Speaking in Geneva before preparatory talks with U.S. and Russian officials, he said he doubted that a Syria peace conference proposed by Moscow and Washington could take place next month, citing disarray among Assad's political opponents.
More than 93,000 people have been killed in Syria since peaceful protests erupted in March 2011. Assad's violent response helped generate what is now a civil war that has driven nearly 1.7 million refugees into neighboring countries.
Outgunned rebels are looking to Western and Arab nations to help them to reverse Assad's battlefield gains of the last few weeks. But although the United States announced unspecified military aid this month, it is unclear whether this can shift the balance against the Syrian leader and his allies.
Kerry wants to ensure that aid to the rebels is properly coordinated, in part out of concern that weapons could end up in the hands of Islamist militants who are prominent in their ranks.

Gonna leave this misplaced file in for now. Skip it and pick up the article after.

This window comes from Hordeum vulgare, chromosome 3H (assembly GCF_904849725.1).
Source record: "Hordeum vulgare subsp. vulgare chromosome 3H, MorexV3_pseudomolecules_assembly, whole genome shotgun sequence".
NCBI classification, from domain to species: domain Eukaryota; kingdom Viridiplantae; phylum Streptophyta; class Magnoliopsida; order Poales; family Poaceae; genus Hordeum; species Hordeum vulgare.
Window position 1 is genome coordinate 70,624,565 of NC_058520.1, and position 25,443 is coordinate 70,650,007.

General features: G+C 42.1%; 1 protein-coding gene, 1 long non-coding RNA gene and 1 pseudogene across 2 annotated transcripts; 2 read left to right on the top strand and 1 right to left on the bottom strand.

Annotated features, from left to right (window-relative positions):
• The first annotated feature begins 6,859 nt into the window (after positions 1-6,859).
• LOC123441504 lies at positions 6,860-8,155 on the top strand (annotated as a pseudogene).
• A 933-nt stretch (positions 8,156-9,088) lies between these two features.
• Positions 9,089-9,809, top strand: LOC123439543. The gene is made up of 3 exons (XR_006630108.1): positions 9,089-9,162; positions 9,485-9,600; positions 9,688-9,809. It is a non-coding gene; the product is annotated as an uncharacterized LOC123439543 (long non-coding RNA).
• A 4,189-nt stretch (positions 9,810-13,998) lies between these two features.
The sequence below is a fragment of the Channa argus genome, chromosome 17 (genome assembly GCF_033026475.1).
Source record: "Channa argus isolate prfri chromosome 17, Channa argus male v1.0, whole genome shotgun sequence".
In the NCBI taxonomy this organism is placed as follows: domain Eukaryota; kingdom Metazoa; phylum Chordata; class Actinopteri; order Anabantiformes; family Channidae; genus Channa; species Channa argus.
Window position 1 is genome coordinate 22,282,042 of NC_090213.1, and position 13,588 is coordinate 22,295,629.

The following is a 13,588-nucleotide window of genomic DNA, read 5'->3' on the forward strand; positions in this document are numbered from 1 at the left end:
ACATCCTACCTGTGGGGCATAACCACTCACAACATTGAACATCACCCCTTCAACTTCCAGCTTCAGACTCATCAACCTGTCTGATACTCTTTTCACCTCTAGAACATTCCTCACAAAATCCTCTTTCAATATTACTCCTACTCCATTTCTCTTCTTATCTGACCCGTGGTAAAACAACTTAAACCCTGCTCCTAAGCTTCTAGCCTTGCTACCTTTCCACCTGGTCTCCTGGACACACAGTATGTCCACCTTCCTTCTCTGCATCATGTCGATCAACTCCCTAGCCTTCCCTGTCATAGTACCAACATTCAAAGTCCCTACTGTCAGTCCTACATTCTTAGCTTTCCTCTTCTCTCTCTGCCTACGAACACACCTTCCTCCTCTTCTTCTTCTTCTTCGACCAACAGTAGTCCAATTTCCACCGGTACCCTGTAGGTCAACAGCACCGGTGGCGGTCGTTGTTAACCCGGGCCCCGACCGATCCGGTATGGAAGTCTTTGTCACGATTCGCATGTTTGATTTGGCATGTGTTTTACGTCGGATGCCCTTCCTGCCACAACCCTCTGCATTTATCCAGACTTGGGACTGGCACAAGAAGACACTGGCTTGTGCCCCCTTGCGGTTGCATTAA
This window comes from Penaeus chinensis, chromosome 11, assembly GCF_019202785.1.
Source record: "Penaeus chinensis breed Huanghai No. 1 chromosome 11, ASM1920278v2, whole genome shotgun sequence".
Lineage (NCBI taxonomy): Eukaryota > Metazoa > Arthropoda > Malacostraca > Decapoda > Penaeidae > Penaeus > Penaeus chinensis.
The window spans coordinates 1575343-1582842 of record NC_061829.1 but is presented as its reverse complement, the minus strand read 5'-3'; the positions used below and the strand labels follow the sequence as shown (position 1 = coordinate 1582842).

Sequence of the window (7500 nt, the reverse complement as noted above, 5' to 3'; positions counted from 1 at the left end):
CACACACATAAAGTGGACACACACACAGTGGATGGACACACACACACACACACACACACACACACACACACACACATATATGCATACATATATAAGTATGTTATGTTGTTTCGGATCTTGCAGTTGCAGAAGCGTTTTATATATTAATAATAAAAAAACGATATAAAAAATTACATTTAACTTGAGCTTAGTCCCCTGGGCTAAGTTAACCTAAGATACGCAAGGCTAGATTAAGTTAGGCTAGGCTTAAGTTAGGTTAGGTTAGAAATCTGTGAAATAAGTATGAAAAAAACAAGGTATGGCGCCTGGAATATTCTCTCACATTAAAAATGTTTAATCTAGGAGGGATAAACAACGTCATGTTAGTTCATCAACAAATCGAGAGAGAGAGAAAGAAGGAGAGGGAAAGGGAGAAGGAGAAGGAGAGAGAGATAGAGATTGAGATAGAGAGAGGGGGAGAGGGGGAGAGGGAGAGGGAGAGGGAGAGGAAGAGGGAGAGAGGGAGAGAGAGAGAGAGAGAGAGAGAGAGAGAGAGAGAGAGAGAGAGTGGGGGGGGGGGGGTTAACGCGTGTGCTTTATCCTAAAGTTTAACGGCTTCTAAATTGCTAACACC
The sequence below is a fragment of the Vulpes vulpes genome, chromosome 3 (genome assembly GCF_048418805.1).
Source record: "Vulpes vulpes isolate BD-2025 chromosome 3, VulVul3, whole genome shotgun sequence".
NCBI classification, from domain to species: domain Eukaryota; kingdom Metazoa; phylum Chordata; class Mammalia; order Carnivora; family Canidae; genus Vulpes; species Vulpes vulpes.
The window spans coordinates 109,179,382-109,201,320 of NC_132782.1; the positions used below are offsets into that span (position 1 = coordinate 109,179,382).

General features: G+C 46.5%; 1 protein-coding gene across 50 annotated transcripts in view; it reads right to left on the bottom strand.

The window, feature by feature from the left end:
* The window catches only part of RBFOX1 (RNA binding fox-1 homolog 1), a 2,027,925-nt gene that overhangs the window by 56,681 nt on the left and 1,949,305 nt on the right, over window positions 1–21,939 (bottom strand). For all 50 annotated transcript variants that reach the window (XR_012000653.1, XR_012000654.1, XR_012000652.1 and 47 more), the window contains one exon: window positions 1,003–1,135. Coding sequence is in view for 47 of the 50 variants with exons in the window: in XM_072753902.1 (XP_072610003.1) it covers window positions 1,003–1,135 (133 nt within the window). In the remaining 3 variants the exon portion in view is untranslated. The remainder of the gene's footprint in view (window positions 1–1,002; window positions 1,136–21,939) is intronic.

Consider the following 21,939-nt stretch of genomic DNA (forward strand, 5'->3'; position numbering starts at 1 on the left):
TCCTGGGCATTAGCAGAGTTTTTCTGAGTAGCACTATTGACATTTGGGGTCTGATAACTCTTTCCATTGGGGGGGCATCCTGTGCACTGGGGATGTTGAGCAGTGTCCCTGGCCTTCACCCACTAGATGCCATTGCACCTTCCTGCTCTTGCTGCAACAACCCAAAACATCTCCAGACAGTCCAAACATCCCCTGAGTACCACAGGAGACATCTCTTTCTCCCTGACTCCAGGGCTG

"Our goal is very clear, we cannot let this be a wider war, we cannot let this contribute to more bloodshed and prolongation of the agony of the people of Syria," he said.
Saudi Arabia, a Sunni state which views Shi'ite Iran as its arch-rival, has increased aid to Syrian rebels in recent months, supplying anti-aircraft missiles among other weapons.
Prince Saud denounced foreign involvement in Syria "by Hezbollah and other militias supported by the forces of the Iranian Revolutionary Guard", and also took a swipe at Moscow.
"There is no logic that allows Russia to publicly arm the Syrian regime and the foreign forces that support it."
Also on Thursday, a Syrian branch of Al-Qaida on claimed responsibility for what the group said were suicide attacks on security compounds in Damascus that killed at least five people, while troops fought rebels on the edge of the capital in the latest surge of violence in the Syrian capital.
The Nusra Front has emerged as the most effective fighting force on the side of the opposition fighting to oust President Bashar Assad. The group has previously claimed car bombings and attacks on government soldiers and its fighters have been leading other rebels groups in battles for military bases in the north much of which is under control of the opposition.
The group's affiliation with Al-Qaida, however, has significantly contributed to the reluctance of the opposition's Western backers to arm the rebels with heavier weapons.